An Eye-opening Experience - Built Environment for the Blind and Visually Impaired

INTERN STUDY | Over the course of my internship at Design Collaborative, I researched design for the blind and visually impaired and how to make buildings more accessible to this population. A lot of my inspiration came from a blind YouTuber named Molly Burke. In some of her videos, she talks about the challenges of being blind and design interventions that make it easier for her to navigate through spaces. After watching this video, I thought about how architects can improve people’s worlds by making the built environment more accessible to those who have a very different experience.

 

 
In my research, I found that much of the built environment is designed for sighted people. A sighted person predominately relies on sight as a navigational tool. When you take sight away from someone, other senses become more important.
 
Wayfinding is an important tool to help people navigate the built environment. The top three wayfinding strategies are visual, auditory, and tactile. Visual wayfinding may sound counter intuitive when we are speaking about those with visual impairments. However, it is important to note that individual visual impairments are different; some people can make out forms and shapes, while others rely on light and shadow outlines.

 

Photo by: Audio Wayfinding Technology

With visual wayfinding, light reflectance value is a key factor that architects can account for during design. Light reflectance value is a measure of the percentage of visible and usable light that is reflected from a surface when illuminated by a light source. It is important to know these values, so that during the design process, architects can make sure there is enough of a contrast between changing elements. It is recommended to have a difference of at least 30 points to ensure detectability (SATRA Technology, 2019). Even if architects use different colors to represent different elements, it is necessary to know the LRV of the color options. If the colors are too similar, they could become undetectable to those who rely on the reflections of materials to understand a space.

 

Photo by: Brianna Minnich

Audio wayfinding is one of the most important wayfinding tools for people who are visually impaired. Active and passive echolocation are the two different echolocation styles used when navigating by sound. Active echolocation is when the user is generating a sound and listening for the reverberations to gain information about the space. Passive echolocation is where the user is navigating and picks up on different audio cues that are prevalent in the space. Imagine you are walking down a hallway; the sounds are muffled in the ear closest to the wall. However, when you walk by a door or a connecting hallway, the sounds in that ear are no longer muffled. This is an example of how a person who is visually impaired would navigate using passive echolocation. The footsteps of people around you are another good example of passive echolocation.

 

Photo by: Lighthouse for the Blind and Visually Impaired

Flooring is an essential piece of designing for the visually impaired; it is used to convey useful information such as describing a space and its different uses. Intentional flooring design is a way architects can control how spaces are interpreted and make the spaces easier to navigate. An example of this idea is making the route to an emergency exit one type of flooring. By using a consistent flooring type for the route to an emergency exit, the designer creates a connection between a certain type of flooring and the emergency exit. In an emergency, this design decision makes it easy for people who are visually impaired to exit the building safely. This design decision does not just help the visually impaired; sighted people would make the same association. Spaces off the main walkway could be indicated by a different flooring material. These design decisions create an association between a specific flooring type and a type of space which supports wayfinding and mental mapping.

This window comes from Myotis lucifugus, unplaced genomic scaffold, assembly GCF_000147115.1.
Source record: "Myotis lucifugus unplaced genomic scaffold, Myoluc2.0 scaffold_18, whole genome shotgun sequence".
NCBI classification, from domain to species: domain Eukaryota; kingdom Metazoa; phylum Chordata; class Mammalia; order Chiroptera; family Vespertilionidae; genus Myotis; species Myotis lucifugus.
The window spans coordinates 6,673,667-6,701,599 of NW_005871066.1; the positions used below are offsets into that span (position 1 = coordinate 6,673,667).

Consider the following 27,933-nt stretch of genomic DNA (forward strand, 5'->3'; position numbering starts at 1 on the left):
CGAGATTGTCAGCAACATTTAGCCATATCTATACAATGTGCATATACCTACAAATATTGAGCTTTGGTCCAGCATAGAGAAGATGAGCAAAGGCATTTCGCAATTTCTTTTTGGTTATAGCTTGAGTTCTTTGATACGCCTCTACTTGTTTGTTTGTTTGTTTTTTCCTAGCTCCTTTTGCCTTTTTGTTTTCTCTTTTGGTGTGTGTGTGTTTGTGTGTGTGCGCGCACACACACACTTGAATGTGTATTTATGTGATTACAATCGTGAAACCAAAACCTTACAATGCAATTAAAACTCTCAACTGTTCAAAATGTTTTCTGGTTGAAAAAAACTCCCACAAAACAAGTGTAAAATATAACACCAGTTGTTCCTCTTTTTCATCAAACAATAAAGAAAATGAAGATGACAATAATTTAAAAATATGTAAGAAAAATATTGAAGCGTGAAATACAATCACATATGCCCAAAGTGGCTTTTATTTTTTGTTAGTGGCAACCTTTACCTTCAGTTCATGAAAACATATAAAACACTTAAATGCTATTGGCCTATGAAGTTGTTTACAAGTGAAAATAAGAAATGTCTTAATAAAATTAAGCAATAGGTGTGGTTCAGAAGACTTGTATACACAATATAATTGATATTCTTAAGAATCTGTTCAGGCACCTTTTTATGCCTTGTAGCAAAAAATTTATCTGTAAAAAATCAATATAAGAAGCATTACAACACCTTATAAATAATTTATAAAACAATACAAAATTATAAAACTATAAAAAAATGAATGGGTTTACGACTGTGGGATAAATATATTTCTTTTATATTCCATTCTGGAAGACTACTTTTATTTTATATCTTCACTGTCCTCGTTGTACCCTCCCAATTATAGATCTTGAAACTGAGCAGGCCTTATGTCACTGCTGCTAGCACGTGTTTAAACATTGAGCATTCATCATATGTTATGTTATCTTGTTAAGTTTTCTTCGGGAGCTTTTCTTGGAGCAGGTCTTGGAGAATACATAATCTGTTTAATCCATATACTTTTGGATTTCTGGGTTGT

With the rise and accessibility of technology, wayfinding apps are becoming popular among the visually impaired. These apps can do anything from read signs and help people navigate indoors and outdoors. In certain apps, business owners can input a detailed description of how to navigate their building and the app relays it as audio to guide people through different spaces. This knowledge helps alleviate some of the stress of navigating a new place by giving people easy access to important information about the space.

 

 
It is essential for designers to understand tactile ways of navigating. When someone thinks of tactile navigation, braille is often the first option that comes to mind. An important thing to remember when using braille is the user must know where the braille is located and be able to read it. The use of braille has decreased in recent years because of the advancement of technology and because many visually impaired individuals do not know how to read it. Considering that COVID-19 is making designers rethink the tactility of buildings, braille may become more obsolete than ever. If building owners are willing to make their facilities navigable by an app, they would help make spaces more accessible. The tactility of buildings is important for sighted people as well. Different wall types can start to define spaces and become recognizable nodes in buildings. If there is a unique wall type in a space, it can start to allow spatial awareness and mental mapping to occur.

 

 
Overall, this research project is about making the built environment more accessible to everyone. If we kept these wayfinding principals in mind while designing, then we would improve people's worlds one subtle design decision at a time.

Brianna Minnich
Architectural Intern